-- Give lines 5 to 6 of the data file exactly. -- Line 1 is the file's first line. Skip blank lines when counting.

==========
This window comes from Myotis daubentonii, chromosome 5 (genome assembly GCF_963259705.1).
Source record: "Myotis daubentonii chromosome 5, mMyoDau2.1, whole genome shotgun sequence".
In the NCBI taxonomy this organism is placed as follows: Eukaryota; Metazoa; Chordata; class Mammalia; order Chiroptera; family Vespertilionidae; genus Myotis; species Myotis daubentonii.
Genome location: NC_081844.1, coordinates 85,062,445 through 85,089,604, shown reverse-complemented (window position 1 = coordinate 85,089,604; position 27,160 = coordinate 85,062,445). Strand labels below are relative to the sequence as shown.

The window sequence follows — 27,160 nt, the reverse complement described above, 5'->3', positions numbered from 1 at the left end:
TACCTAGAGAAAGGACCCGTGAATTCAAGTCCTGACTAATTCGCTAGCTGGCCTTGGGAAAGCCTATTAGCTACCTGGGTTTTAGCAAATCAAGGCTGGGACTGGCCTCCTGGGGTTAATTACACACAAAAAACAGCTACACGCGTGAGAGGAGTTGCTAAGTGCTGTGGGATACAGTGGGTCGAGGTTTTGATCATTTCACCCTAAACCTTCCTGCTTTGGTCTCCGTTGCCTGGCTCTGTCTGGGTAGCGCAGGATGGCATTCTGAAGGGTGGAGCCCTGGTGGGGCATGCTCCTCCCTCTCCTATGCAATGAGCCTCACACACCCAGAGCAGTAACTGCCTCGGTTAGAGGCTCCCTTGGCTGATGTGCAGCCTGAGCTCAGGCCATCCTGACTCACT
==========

The window sequence follows — 27,160 nt, the reverse complement described above, 5'->3', positions numbered from 1 at the left end:
TACCTAGAGAAAGGACCCGTGAATTCAAGTCCTGACTAATTCGCTAGCTGGCCTTGGGAAAGCCTATTAGCTACCTGGGTTTTAGCAAATCAAGGCTGGGACTGGCCTCCTGGGGTTAATTACACACAAAAAACAGCTACACGCGTGAGAGGAGTTGCTAAGTGCTGTGGGATACAGTGGGTCGAGGTTTTGATCATTTCACCCTAAACCTTCCTGCTTTGGTCTCCGTTGCCTGGCTCTGTCTGGGTAGCGCAGGATGGCATTCTGAAGGGTGGAGCCCTGGTGGGGCATGCTCCTCCCTCTCCTATGCAATGAGCCTCACACACCCAGAGCAGTAACTGCCTCGGTTAGAGGCTCCCTTGGCTGATGTGCAGCCTGAGCTCAGGCCATCCTGACTCACT